US Education Secretary Betsy DeVos announced Thursday that the US Education Department doesn’t plan to issue waivers for standardized tests this year, as it did last year in response to the pandemic, Politico reports.
“If we fail to assess students, it will have a lasting effect for years to come,” the news site quoted her as writing. “Not only will vulnerable students fall behind, but we will be abandoning the important, bipartisan reforms of the past two decades at a critical moment.”
Indeed, the Every Student Succeeds Act was a bipartisan effort at the end of Barack Obama’s term to renew the No Child Left Behind Act that George W Bush signed at the beginning of his. The federal law calls for states to test students in math and reading every year in grades three through eight and once in high school and to test them in science once in elementary school, once in middle school, and once in high school.
The US Education Department granted blanket and automatic waivers last school year because the pandemic closed almost every school building in the country before tests could be administered last spring. As a result of those waivers, states will show a gap in student achievement data for the 2019-20 school year across all grades in all three subjects.
The decision to suspend testing requirements in March and April was the “right call” then, Ms DeVos wrote, “given the limited information available about the virus at the time and the need to stop its spread, as well as the practical realities limiting the administration of assessments.”
Reactions to the announcement were mostly positive from members of Congress and mostly negative from governors and teacher union leaders.
A statement from the Council of Chief State School Officers:
In this current environment, measuring student learning and identifying potential gaps is more important than ever. As chief state school officers work to prioritize the health and safety of students and to meet their academic, social, and mental health needs during this continued crisis, high-quality, relevant assessment tools will be one critical way to understand where students are when they return to school and how schools can best meet their needs as we move forward in the school year. We can only address the inequities in our education system, and the gaps that may have widened as a result of the pandemic, if we have accurate data on where students are, the strengths they have built, and the challenges they face.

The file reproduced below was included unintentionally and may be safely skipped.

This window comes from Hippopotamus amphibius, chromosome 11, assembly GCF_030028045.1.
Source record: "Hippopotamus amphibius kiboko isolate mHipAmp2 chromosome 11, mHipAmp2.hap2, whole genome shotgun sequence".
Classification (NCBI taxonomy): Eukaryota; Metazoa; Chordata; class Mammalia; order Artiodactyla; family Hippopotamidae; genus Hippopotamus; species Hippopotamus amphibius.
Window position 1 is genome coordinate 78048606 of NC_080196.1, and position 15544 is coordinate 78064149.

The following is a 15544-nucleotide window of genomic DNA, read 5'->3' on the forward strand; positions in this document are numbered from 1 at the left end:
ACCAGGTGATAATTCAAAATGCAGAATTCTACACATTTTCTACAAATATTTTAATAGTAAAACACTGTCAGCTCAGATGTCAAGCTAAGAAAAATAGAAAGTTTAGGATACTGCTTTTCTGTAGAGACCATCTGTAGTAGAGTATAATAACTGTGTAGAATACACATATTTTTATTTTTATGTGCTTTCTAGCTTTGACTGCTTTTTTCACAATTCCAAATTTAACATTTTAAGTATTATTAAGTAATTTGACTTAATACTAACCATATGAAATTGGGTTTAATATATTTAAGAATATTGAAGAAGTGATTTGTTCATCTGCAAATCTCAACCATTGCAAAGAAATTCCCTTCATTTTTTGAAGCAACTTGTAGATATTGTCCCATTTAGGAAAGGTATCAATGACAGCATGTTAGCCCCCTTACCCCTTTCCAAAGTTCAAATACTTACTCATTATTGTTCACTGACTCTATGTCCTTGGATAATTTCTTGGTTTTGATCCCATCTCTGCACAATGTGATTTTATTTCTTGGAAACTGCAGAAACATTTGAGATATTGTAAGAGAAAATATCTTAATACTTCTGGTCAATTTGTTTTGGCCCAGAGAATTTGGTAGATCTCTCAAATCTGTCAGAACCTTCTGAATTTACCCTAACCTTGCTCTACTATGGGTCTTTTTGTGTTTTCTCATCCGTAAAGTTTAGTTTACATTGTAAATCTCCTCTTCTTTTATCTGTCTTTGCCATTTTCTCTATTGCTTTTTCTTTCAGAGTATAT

From US Rep Bobby Scott, Democrat of Virginia, chair of the Education and Labor Comte:
There is no question that the COVID-19 pandemic is having severe consequences for students’ growth and achievement, particularly for our most vulnerable students. We cannot begin to address these consequences, unless we fully understand them.
From Randi Weingarten, president of the American Federation of Teachers:
Instead of focusing on the supports our kids need to get back to school safely, or what she can do to help, her first missive to the field is to tell them she is maintaining high stakes testing. Of course accountability has a role, as does data, but right now educators and students are struggling with the daily realities of remote learning and returning to a potentially unsafe working environment.
From Gov Gretchen Whitmer, Democrat of Michigan:
This virus has had an unprecedented impact on our kids, and forcing them to take these assessments during a time when families everywhere are working around the clock to stay safe is cruel.